Partnerships Converge to Help 5th Graders Create a Community Garden
Brace yourselves for some beautification at B and Allegheny Ave! Elizabeth Kim and Alessandra Villella’s 5th grade students at Stetson Middle School are making it happen—with a little help from their friends.
The class identified pollution in their neighborhood as the topic they wanted to explore with their service-learning project, and when Michelle Feldman from Keep Philadelphia Beautiful came to visit, they got excited about all of the possible ways they could make a difference. But when Patti Dunne and Kathryn Woolf from Fairmount Water Works visited, they learned that gardens do double duty in addressing pollution: not only do they absorb storm water, but they also discourage littering by beautifying the neighborhood.
Could 5th graders create their own community garden at Stetson Middle School, they wondered? Indeed, they can and in fact, Principal Lajara said, “we’ll support you 100%.” Here’s a little something from teacher Elizabeth Kim to get sense of what’s involved:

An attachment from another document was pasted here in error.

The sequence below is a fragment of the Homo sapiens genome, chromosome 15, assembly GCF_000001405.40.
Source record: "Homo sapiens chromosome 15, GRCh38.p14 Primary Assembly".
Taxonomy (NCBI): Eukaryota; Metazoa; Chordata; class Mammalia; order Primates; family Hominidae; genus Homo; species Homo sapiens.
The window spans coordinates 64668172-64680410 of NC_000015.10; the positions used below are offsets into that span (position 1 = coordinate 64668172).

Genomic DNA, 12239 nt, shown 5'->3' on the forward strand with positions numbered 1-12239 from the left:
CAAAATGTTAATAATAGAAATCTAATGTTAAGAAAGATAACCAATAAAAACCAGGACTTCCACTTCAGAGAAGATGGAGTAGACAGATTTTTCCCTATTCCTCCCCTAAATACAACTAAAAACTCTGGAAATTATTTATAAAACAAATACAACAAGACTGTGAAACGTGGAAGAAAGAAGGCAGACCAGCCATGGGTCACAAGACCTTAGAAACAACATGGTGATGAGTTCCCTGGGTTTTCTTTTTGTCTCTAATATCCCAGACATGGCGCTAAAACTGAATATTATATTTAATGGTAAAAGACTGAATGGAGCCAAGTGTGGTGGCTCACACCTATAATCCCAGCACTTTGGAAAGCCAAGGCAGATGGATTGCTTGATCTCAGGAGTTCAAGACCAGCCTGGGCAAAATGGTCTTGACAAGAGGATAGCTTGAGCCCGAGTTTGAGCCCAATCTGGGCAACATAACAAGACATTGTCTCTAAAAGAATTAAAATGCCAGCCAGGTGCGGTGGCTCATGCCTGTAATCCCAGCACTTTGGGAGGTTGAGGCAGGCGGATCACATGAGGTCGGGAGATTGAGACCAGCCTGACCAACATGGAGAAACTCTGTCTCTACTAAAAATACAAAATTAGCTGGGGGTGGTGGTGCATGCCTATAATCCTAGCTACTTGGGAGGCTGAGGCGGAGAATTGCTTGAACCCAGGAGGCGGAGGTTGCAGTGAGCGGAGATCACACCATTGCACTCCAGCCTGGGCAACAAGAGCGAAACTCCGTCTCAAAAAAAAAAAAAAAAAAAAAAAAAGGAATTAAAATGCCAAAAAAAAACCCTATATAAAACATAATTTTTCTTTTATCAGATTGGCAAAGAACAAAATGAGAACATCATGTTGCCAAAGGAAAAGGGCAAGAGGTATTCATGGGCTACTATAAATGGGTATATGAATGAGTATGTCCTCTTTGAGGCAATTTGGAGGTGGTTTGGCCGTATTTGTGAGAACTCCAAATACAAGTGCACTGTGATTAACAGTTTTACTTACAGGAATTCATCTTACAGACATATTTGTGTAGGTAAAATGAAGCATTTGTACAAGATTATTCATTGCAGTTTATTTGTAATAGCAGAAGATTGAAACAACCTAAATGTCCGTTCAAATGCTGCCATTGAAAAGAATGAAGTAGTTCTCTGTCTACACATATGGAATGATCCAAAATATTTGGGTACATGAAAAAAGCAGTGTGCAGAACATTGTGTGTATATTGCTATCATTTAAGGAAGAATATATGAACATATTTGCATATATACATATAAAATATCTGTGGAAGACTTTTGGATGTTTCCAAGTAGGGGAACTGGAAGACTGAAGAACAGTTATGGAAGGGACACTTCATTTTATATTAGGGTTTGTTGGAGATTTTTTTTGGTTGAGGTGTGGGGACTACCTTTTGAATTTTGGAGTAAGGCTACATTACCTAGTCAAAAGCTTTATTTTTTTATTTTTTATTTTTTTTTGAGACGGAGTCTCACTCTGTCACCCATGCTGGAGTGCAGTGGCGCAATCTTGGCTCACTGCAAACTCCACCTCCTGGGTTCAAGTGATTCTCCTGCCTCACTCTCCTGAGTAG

“Students have worked in designated committees in order to devise a plan for what is needed. For example, our design committee came up with a design and budget for the project, the parent committee created a bilingual survey in order to get parent involvement, the community partners committee wrote a letter that can be sent out to organizations that could donate materials, and finally the research committee presented all the information we have learned along the way. Each committee has presented in front of the administration at our school as a way to persuade and get approval for the community garden, which will be built on school grounds.”
Things got really exciting when Need in Deed’s Program Manager, Sharon Ahram connected with PhillyRising and got the thumbs up for help with materials. And the list of partnerships keeps growing as more and more people get excited about helping students make a real difference in their community. Home Depot got on board with donations from the Garden Center. And Primex donated seeds. South Kensington Community Partners signed on for technical assistance. And folks discovered that discarded tires and bathtubs can be transformed into container gardens.
Watch out, Kensington! The students of Room 542 are here to remind us that, “team work is dream work.” At Need in Deed, we’re excited that we get to be on the team.